Dozens of people have turned out to welcome home the body of Fathur Rahman al-Ghozi, one of South East Asia's most notorious terrorists. His body was bought back to his hometown in Indonesia after he was shot and killed by security forces in the Philippines Sunday.
The reception given to the body of Fathur Rahman al-Ghozi Thursday is proof of how far the Indonesia government still has to go to win the hearts and minds of Islamic militants.
Less than a week before U.S. President George Bush is due to arrive for a brief visit, al-Ghozi supporters carried banners past his coffin in the town of Madiun describing him as a hero who had been branded a terrorist for his efforts to spread Islam.
Al-Ghozi was shot in the Philippines on Sunday, after three months on the run from a prison sentence for involvement in a December 2000 bombing campaign in Manila in which 22 people died.
His death ended a period of embarrassment for the Philippines police, who began their search for al-Ghozi in July when he apparently walked out of a cell in the heart of police headquarters.
The police say he was killed in a gun battle on the southern island of Mindanao after he failed to stop at a checkpoint and shot at security officers. But local officials have been quoted as saying there was no sign of a firefight.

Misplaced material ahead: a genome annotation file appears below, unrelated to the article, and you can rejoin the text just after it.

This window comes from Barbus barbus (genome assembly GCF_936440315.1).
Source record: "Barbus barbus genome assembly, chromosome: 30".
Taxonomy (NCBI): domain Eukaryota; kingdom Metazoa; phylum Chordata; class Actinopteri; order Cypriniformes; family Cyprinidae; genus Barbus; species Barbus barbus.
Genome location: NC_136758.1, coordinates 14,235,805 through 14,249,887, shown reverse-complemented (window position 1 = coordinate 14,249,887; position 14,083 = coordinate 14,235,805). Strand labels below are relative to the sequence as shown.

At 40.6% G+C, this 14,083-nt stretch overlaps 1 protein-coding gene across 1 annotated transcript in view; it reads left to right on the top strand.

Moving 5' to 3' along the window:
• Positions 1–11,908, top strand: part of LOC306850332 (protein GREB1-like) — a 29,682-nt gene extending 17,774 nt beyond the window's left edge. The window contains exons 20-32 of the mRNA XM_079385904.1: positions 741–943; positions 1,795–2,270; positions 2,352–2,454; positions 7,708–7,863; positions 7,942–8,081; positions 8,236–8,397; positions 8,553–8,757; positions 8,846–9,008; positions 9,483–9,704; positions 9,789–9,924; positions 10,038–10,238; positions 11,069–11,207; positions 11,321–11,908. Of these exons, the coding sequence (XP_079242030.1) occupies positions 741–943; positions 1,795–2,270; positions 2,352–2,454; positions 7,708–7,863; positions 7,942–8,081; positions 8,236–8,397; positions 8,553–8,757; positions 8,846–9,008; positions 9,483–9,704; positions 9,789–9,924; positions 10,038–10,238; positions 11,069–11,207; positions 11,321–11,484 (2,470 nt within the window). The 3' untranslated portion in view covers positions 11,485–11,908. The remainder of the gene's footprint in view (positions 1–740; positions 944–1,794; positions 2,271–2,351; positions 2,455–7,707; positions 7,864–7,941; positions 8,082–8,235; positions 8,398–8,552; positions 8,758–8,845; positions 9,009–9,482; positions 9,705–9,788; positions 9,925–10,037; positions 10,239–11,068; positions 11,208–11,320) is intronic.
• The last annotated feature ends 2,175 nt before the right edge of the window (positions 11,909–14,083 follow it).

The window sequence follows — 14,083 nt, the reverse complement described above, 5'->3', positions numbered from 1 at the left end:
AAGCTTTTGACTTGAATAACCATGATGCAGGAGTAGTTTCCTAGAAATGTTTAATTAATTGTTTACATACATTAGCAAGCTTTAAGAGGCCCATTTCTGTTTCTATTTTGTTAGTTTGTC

Al-Ghozi's arrival in Indonesia coincides with the sentencing of another plotter in the Bali bombing. Hutomo Pamugkas, also known as Mubarok, was found guilty of being part of the gang that carried out last October's bombing, in which 202 people died. He was sentenced to life in prison.
The conviction of Mubarok is the latest success for the Indonesian government. Three of the main players in the Bali bombing have already been sentenced to death by firing squad and another to life imprisonment.
In an interview aired Wednesday night, President Bush congratulated Indonesian President Megawati Sukarnoputri on her success in the fight against terrorism. He said Washington is ready to restore ties with Indonesia's military: a move that could prove controversial, given the military's continuing poor record on human rights.